The prairie dogs are safe, at least from the county. They still have to contend with black-footed ferrets, golden eagles, burrowing owls, coyotes, ferruginous hawks and swift foxes, but Haverfield likes it that way.
“It’s a balancing act,” he said. “It’s nature’s way.” A healthy population of predators, combined with Haverfield’s method of frequently rotating his cattle’s grazing areas, has solved the problem of prairie dogs destroying wide patches of grassland on his ranch.
Randy Rathbun, the lawyer who represented the Haverfields, said the case was a matter of a federal law superseding state law. “The Endangered Species Act is the most broad legislation that any nation has ever passed to focus on endangered species,” he said, “and we had one of the most endangered mammals in the country. I didn’t see any way that a century-old statute was going to trump the Endangered Species Act.”
Logan County’s aggressive stance on exterminating Haverfield’s property represents the “kill-them-all” prairie dog sentiment held by many ranchers. “The reason they were so intent on doing this treatment themselves,” said Rathbun, “is that they then try to charge this client back.” The county wanted to conduct multiple exterminations so that the bills would pile up and make the issue too expensive for the ranchers to pursue further, he explained.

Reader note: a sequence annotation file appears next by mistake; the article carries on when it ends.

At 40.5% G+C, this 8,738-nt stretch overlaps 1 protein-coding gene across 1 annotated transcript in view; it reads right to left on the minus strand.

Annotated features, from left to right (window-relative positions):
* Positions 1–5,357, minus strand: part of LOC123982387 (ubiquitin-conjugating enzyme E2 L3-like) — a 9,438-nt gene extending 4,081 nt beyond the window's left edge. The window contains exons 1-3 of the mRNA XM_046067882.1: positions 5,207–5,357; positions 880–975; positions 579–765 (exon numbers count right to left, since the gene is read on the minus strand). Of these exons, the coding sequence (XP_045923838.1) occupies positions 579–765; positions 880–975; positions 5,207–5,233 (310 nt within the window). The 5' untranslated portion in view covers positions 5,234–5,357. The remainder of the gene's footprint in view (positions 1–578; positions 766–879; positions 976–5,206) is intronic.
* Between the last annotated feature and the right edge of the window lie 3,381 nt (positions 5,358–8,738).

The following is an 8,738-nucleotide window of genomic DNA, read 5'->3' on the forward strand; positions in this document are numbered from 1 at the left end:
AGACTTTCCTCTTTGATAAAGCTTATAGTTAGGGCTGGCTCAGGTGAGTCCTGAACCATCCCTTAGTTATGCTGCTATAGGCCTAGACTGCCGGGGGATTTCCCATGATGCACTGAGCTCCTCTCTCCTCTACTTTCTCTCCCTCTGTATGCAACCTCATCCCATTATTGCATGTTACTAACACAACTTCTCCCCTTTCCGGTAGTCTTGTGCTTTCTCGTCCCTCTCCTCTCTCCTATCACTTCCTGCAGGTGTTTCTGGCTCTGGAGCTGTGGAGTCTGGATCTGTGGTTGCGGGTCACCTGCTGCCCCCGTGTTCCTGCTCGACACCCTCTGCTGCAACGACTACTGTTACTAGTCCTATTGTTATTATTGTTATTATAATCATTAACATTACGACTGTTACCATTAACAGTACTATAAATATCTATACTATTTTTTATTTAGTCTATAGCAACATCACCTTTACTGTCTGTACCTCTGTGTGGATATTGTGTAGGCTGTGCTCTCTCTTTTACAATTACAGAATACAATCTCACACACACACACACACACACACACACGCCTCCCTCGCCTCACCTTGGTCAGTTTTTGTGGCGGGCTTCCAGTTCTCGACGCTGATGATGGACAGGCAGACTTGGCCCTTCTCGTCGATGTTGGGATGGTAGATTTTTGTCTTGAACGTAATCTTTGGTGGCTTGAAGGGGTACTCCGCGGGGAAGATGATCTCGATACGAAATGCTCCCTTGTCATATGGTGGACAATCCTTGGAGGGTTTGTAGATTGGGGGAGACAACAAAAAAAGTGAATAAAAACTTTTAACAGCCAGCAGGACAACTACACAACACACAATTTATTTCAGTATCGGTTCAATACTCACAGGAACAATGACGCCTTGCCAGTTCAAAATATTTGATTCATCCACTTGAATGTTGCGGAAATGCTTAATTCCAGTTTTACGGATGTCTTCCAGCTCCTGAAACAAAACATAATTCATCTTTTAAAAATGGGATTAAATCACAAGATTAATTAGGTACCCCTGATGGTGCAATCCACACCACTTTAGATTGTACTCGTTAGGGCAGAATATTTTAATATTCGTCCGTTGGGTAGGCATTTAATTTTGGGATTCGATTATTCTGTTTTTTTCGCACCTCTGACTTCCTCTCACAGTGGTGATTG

On top of constant pressure from the county, the Haverfields were sued by their neighbors, who claimed prairie dogs emigrated from their ranch. (The Haverfields, with help from Audubon of Kansas, have installed a fencing system that makes that impossible.) A judge threw out those suits.
“We don’t see very many people anywhere in the country who will withstand as much hostility as Larry Haverfield has, especially from the county,” said Audubon of Kansas executive director Ron Klataske.
I asked 74-year-old Haverfield where he and his fellow rancher Barnhardt get the strength to fight such prickly battles.
“It just happens Gordon and I are the same age,” he said. “When you’re that age, my feeling is, why not try to do the right thing? When you’re younger you have peer pressure and all that, but I don’t really feel that much at this point.”
Larry Haverfield, conservation hero. May we all grow so wise.